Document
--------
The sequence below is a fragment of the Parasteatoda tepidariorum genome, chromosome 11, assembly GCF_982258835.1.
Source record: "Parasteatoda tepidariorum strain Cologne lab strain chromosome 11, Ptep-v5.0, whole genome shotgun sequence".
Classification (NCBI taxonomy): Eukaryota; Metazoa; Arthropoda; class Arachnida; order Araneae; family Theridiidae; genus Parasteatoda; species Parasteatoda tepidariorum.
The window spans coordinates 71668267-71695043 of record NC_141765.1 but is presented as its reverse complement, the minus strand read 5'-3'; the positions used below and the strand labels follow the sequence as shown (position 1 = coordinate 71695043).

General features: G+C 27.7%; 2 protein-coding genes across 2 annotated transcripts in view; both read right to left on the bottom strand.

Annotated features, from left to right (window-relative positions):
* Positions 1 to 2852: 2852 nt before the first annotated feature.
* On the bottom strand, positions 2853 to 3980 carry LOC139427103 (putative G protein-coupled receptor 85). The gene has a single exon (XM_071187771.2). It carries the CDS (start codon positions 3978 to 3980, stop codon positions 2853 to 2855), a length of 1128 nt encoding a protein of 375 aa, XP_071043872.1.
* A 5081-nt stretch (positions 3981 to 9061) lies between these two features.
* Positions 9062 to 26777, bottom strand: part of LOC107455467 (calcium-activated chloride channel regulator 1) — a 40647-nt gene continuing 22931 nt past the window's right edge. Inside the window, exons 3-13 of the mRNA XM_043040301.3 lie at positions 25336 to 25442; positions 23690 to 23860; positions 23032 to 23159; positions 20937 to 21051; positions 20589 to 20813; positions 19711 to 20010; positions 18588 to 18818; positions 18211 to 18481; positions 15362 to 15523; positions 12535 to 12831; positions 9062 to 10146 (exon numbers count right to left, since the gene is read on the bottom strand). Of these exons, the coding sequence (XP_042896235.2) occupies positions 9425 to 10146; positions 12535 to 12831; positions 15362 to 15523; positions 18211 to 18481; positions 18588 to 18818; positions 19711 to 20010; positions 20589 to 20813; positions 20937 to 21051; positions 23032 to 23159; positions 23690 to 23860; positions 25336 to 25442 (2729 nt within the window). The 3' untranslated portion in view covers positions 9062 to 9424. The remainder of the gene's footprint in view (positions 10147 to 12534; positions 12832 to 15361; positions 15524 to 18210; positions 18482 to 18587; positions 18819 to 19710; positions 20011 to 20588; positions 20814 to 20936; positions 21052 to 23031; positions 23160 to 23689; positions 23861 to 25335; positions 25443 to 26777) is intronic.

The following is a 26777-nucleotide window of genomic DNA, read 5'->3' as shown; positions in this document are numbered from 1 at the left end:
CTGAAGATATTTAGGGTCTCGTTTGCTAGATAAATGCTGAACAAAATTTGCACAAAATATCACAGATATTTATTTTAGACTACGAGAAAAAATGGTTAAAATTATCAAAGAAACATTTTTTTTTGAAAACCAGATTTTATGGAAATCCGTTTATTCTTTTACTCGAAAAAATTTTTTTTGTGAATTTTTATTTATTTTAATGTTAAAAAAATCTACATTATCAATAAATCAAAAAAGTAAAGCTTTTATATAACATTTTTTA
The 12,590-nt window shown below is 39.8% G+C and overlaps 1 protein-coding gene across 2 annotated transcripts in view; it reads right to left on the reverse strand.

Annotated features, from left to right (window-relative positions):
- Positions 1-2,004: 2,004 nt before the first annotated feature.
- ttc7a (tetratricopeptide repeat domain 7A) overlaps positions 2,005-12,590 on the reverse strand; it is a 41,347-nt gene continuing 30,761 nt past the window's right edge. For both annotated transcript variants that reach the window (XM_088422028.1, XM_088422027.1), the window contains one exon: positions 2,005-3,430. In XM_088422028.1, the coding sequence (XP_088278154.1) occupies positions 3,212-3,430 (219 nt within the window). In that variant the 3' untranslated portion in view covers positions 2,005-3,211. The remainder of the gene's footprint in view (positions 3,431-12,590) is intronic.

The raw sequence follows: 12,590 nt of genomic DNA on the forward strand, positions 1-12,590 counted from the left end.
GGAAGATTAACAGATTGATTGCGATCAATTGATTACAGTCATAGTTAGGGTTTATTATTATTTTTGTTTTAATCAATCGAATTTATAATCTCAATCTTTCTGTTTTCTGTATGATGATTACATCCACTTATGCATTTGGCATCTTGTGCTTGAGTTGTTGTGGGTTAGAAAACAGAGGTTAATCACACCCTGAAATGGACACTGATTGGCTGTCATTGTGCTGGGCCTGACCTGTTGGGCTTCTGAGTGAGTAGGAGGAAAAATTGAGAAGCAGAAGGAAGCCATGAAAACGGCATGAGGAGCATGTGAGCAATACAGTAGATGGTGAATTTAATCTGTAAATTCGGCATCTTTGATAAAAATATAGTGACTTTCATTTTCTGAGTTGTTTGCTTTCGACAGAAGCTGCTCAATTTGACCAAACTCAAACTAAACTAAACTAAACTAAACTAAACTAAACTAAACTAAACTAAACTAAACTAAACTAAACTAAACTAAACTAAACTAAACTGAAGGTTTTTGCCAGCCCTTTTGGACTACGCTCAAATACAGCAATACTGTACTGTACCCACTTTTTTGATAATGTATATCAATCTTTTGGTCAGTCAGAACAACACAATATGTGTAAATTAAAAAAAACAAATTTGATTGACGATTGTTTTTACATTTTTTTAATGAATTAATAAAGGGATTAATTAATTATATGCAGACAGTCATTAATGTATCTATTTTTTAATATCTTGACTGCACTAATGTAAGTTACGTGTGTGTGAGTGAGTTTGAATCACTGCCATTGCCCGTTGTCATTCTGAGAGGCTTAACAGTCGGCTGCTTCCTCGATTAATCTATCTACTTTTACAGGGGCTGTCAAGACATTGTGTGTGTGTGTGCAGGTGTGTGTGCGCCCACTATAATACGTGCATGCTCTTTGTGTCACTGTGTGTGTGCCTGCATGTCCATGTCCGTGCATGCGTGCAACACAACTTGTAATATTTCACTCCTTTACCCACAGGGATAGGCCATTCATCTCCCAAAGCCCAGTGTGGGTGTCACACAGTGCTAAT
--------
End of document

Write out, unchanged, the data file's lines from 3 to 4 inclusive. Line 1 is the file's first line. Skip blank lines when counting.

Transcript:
Classification (NCBI taxonomy): Eukaryota; Metazoa; Arthropoda; class Arachnida; order Araneae; family Theridiidae; genus Parasteatoda; species Parasteatoda tepidariorum.
The window spans coordinates 71668267-71695043 of record NC_141765.1 but is presented as its reverse complement, the minus strand read 5'-3'; the positions used below and the strand labels follow the sequence as shown (position 1 = coordinate 71695043).